Nikita Sergeyevich Khrushchev led the Soviet Union as the First Secretary of the Communist Party of the Soviet Union from 1953 to 1964 and as chairman of the country's Council of Ministers from 1958 to 1964. During his rule, Khrushchev stunned the communist world with his denunciation of Stalin's crimes and began de-Stalinization. He sponsored the early Soviet space program, and enactment of relatively liberal reforms in domestic policy. After some false starts, and a narrowly avoided nuclear war over Cuba, he conducted successful negotiations with the United States to reduce Cold War tensions. His proclivity toward recklessness led the Kremlin leadership to strip him of power, replacing him with Leonid Brezhnev as First Secretary and Alexei Kosygin as Premier.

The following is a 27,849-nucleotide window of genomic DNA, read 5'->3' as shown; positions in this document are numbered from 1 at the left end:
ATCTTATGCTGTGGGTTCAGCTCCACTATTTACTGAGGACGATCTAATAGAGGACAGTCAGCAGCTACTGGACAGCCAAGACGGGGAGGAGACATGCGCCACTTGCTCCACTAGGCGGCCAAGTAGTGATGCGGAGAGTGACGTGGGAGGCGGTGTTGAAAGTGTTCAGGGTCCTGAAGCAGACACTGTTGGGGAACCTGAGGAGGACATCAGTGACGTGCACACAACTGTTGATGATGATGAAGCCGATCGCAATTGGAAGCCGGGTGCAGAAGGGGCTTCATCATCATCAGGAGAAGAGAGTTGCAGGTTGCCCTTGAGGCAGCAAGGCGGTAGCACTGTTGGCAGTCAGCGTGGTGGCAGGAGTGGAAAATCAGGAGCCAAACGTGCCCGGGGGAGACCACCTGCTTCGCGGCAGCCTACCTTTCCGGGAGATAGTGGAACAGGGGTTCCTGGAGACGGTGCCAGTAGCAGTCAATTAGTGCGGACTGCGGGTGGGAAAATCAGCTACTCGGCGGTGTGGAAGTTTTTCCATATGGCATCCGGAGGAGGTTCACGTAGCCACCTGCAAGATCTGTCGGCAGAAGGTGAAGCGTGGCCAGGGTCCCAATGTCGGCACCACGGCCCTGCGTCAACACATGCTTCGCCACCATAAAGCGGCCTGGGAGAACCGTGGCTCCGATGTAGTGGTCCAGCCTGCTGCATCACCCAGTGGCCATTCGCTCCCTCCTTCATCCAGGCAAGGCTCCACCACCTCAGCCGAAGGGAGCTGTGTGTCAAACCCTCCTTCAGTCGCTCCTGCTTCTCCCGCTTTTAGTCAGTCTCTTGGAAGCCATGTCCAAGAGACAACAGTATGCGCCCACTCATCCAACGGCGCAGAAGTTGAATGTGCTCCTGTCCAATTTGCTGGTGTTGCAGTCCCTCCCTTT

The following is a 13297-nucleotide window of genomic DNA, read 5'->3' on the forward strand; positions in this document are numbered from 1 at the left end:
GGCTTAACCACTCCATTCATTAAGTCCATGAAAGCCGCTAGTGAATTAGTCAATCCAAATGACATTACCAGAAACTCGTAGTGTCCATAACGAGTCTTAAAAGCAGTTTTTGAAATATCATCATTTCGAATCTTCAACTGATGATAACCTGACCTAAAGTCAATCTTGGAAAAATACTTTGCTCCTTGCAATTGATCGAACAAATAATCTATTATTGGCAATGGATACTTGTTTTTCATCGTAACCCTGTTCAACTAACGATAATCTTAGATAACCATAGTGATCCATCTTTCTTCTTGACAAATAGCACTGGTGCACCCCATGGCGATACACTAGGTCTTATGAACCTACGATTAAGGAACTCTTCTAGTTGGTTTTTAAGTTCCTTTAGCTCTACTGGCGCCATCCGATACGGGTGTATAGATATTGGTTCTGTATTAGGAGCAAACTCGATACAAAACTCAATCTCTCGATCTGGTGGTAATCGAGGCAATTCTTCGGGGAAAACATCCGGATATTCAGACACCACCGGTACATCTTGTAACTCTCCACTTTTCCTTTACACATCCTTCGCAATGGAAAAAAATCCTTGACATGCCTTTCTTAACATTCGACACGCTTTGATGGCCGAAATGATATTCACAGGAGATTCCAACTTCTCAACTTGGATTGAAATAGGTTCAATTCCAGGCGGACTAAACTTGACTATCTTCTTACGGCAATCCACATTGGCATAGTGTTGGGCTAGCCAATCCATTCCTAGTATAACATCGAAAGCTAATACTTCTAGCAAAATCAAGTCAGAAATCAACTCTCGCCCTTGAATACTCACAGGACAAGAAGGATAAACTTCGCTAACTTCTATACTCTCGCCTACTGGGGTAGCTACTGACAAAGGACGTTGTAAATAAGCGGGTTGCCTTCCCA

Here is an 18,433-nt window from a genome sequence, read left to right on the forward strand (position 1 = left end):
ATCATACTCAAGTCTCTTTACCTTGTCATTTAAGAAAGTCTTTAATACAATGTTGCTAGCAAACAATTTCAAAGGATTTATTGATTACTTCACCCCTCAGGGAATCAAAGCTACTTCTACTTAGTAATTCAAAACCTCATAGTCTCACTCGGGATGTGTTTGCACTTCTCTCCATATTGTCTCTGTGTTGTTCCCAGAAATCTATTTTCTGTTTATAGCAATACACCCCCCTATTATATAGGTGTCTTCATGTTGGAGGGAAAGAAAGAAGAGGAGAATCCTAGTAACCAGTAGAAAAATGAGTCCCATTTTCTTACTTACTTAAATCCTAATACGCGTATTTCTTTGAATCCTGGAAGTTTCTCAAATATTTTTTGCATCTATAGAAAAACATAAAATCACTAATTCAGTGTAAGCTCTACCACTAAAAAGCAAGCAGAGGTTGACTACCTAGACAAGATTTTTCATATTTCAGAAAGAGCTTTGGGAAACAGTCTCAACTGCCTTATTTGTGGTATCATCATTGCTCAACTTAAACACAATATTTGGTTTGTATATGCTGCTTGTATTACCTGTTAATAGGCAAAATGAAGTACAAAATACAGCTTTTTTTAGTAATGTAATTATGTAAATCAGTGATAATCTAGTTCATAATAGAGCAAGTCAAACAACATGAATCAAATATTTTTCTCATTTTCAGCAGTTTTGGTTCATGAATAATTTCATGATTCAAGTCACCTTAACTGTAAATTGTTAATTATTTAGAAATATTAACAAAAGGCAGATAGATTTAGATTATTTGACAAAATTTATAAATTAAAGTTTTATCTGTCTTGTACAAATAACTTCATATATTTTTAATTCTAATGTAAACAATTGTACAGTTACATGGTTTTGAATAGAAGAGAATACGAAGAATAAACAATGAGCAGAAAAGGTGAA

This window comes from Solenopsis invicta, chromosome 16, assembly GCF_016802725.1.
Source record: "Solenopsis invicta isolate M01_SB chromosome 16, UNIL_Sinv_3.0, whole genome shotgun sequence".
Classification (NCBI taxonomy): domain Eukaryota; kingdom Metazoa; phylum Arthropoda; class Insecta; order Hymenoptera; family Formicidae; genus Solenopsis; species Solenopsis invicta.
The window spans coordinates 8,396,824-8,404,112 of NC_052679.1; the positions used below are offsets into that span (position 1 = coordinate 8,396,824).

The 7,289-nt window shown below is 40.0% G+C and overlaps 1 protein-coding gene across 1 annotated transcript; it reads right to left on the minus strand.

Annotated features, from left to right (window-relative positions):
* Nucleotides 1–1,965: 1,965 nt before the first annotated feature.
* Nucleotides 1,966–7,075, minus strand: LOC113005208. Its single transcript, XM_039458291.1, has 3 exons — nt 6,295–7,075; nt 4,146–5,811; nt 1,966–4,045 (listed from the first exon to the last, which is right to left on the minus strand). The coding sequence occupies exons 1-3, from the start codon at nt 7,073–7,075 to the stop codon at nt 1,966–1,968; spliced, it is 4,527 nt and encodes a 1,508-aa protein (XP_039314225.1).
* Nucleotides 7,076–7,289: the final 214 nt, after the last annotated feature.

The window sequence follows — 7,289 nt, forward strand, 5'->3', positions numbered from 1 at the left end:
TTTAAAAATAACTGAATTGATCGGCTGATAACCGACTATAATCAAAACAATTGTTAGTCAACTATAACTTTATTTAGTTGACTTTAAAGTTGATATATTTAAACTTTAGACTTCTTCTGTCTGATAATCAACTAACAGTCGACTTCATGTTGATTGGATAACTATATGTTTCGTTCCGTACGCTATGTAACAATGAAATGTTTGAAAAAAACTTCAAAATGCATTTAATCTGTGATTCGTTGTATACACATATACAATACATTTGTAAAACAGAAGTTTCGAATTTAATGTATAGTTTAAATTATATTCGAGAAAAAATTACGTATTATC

Khrushchev was born in 1894 in a village in western Russia. He was employed as a metal worker during his youth, and he was a political commissar during the Russian Civil War. Under the sponsorship of Lazar Kaganovich, he worked his way up the Soviet hierarchy. He supported Joseph Stalin's purges and approved thousands of arrests. In 1938, Stalin sent him to govern the Ukrainian SSR, and he continued the purges there.